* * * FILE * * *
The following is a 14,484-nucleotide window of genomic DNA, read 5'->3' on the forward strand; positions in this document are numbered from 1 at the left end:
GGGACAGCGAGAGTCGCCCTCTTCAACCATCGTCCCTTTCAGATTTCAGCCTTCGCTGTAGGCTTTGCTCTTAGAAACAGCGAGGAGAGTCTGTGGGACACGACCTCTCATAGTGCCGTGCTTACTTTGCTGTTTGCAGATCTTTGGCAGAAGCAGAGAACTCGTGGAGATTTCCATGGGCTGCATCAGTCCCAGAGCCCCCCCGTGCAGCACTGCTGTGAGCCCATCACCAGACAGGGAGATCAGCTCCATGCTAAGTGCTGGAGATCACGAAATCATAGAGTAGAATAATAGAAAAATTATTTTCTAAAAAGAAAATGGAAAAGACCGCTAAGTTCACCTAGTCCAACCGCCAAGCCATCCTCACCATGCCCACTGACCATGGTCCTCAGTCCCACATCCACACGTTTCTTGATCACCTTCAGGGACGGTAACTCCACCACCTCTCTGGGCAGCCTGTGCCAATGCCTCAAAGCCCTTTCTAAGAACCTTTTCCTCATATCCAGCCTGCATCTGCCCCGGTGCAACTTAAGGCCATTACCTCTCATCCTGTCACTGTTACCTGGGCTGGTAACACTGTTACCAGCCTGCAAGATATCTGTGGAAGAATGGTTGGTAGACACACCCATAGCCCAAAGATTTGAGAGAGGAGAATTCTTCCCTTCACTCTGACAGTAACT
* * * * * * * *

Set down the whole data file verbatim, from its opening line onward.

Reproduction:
The following is a 14,484-nucleotide window of genomic DNA, read 5'->3' on the forward strand; positions in this document are numbered from 1 at the left end:
GGGACAGCGAGAGTCGCCCTCTTCAACCATCGTCCCTTTCAGATTTCAGCCTTCGCTGTAGGCTTTGCTCTTAGAAACAGCGAGGAGAGTCTGTGGGACACGACCTCTCATAGTGCCGTGCTTACTTTGCTGTTTGCAGATCTTTGGCAGAAGCAGAGAACTCGTGGAGATTTCCATGGGCTGCATCAGTCCCAGAGCCCCCCCGTGCAGCACTGCTGTGAGCCCATCACCAGACAGGGAGATCAGCTCCATGCTAAGTGCTGGAGATCACGAAATCATAGAGTAGAATAATAGAAAAATTATTTTCTAAAAAGAAAATGGAAAAGACCGCTAAGTTCACCTAGTCCAACCGCCAAGCCATCCTCACCATGCCCACTGACCATGGTCCTCAGTCCCACATCCACACGTTTCTTGATCACCTTCAGGGACGGTAACTCCACCACCTCTCTGGGCAGCCTGTGCCAATGCCTCAAAGCCCTTTCTAAGAACCTTTTCCTCATATCCAGCCTGCATCTGCCCCGGTGCAACTTAAGGCCATTACCTCTCATCCTGTCACTGTTACCTGGGCTGGTAACACTGTTACCAGCCTGCAAGATATCTGTGGAAGAATGGTTGGTAGACACACCCATAGCCCAAAGATTTGAGAGAGGAGAATTCTTCCCTTCACTCTGACAGTAACT